Both my parents weren’t fat. My father, in fact, was thin most of his life. In the last 15 years, he’s put on a sizeable beer gut, but he’s still basically a normal sized man. My mother, who had six kids before the age of 43, was very short and struggled with her weight. At her hugest (which I know isn’t huge), she was a size 12, which was only noticeable because she was only 4’10’. However, at the end of her life, she had pared down the extra pounds and started playing tennis religiously. She looked pretty good, but damn that cholesterol that killed her. My father’s mother was thin as well. His sibs were thin. In fact, we were so thin that my cousins, who were “normal” sized didn’t think we were related. I was so thin, I was mocked at school. It wasn’t because I was striving to be that way. It was natural for me. I ate like a horse, as many can attest.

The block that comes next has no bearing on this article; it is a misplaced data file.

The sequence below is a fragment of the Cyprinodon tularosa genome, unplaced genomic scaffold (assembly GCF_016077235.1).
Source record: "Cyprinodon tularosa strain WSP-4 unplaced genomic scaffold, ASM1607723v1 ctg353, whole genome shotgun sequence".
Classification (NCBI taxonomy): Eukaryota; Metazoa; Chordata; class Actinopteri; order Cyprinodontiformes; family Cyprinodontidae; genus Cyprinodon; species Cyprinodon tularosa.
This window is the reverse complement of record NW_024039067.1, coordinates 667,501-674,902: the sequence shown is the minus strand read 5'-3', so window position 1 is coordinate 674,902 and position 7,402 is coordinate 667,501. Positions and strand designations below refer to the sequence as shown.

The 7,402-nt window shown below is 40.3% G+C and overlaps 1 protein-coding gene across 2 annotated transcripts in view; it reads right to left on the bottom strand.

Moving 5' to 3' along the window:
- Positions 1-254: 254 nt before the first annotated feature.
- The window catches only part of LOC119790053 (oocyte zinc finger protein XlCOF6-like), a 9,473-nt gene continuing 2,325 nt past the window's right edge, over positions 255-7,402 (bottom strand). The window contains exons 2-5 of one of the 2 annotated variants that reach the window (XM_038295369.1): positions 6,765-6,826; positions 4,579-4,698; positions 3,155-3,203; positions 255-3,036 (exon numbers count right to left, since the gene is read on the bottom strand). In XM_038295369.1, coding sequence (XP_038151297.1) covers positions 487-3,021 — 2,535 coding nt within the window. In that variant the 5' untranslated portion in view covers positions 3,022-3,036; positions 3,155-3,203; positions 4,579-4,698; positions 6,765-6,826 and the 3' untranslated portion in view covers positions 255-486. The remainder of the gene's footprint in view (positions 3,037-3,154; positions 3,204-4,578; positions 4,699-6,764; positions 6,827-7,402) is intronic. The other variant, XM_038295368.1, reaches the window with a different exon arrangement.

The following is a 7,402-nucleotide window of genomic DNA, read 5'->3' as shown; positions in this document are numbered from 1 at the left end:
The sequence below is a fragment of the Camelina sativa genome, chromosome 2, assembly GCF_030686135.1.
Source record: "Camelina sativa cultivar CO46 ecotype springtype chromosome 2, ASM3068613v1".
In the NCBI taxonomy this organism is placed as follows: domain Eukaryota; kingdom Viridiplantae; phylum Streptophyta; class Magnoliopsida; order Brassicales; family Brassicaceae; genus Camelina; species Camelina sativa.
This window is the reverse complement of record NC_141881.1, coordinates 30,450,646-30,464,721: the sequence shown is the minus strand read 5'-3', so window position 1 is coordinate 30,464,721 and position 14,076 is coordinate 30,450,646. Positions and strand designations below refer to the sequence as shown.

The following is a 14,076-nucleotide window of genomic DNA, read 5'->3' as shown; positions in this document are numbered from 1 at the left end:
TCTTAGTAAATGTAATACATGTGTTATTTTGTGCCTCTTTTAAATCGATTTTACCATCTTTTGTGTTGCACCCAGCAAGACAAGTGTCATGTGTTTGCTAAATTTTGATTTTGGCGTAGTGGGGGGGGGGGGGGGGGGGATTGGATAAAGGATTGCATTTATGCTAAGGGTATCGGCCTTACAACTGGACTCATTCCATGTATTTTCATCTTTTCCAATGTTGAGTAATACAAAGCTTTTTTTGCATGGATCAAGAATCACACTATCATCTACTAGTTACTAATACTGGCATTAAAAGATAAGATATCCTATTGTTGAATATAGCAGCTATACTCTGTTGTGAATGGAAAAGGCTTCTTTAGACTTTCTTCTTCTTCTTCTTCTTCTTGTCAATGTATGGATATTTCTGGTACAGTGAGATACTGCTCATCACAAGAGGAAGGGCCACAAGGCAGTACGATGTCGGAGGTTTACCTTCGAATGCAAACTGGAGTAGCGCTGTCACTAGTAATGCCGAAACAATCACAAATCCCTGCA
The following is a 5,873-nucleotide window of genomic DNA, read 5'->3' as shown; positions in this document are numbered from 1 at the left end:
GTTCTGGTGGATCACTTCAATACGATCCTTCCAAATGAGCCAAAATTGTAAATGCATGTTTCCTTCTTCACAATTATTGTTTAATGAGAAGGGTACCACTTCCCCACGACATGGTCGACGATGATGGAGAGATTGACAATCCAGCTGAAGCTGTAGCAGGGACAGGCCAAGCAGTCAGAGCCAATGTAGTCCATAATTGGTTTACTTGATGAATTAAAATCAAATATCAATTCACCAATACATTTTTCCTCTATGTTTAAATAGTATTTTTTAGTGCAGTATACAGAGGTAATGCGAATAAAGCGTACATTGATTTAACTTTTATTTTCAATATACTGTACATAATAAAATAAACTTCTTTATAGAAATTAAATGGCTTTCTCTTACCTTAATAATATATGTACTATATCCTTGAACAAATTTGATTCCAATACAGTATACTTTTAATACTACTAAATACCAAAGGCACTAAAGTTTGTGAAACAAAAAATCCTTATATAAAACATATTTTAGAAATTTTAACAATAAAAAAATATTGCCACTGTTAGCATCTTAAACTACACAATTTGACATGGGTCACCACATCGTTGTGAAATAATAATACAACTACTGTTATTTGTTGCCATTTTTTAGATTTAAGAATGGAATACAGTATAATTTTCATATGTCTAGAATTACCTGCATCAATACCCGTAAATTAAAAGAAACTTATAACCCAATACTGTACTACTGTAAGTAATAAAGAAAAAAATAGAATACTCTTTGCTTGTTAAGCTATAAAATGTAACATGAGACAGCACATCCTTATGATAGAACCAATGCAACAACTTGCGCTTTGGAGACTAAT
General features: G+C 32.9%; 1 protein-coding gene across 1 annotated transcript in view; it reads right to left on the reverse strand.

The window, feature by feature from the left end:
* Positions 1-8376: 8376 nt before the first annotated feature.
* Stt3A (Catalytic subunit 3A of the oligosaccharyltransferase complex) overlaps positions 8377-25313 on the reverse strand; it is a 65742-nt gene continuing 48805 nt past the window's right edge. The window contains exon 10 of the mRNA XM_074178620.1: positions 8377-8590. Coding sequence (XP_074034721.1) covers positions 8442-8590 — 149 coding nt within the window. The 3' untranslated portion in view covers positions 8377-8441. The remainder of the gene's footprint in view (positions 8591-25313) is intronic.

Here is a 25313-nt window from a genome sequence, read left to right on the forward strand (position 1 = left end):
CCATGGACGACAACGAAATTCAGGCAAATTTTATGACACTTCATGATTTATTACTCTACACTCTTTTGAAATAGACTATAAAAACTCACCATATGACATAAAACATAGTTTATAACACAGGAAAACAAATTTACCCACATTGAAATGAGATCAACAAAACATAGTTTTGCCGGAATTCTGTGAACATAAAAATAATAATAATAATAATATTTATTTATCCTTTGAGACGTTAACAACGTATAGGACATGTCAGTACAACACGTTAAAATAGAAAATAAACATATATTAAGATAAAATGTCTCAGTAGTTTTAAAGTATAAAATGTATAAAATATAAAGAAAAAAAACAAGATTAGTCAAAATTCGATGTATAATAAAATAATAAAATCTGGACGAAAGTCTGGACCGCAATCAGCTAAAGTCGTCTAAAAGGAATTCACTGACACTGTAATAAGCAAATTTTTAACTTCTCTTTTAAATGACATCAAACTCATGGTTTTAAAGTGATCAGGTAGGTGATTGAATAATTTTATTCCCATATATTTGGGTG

Which brings me to present-day me. I still love food, too much. I love fine wine with my food, too much. Yes, I’ve had two kids, but they are grown now, so I’ve had 18 years to get myself back into pre-wedding shape. Alas, it’s not going to happen. Once you birth a couple of kids, your hips move outwardly. I couldn’t fit one leg into those size 1 jeans I so proudly wore before marriage, and there’s no possible way I could get my body into my strapless wedding dress without major reconstruction of the bodice and waist area. I do want to lose enough weight (about ten pounds) to get back to where I was in 1998. I think I could achieve a goal from ten years ago.

Since realizing I have a 1970s view of fat, I am making some changes, which I hope will help with my weight loss program. I’m limiting myself to three channels, and getting out of the house more.

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12 Responses

  1. This is sooo totally right. Limiting yourself to three channels and getting out of the house more will be a reward in and of itself.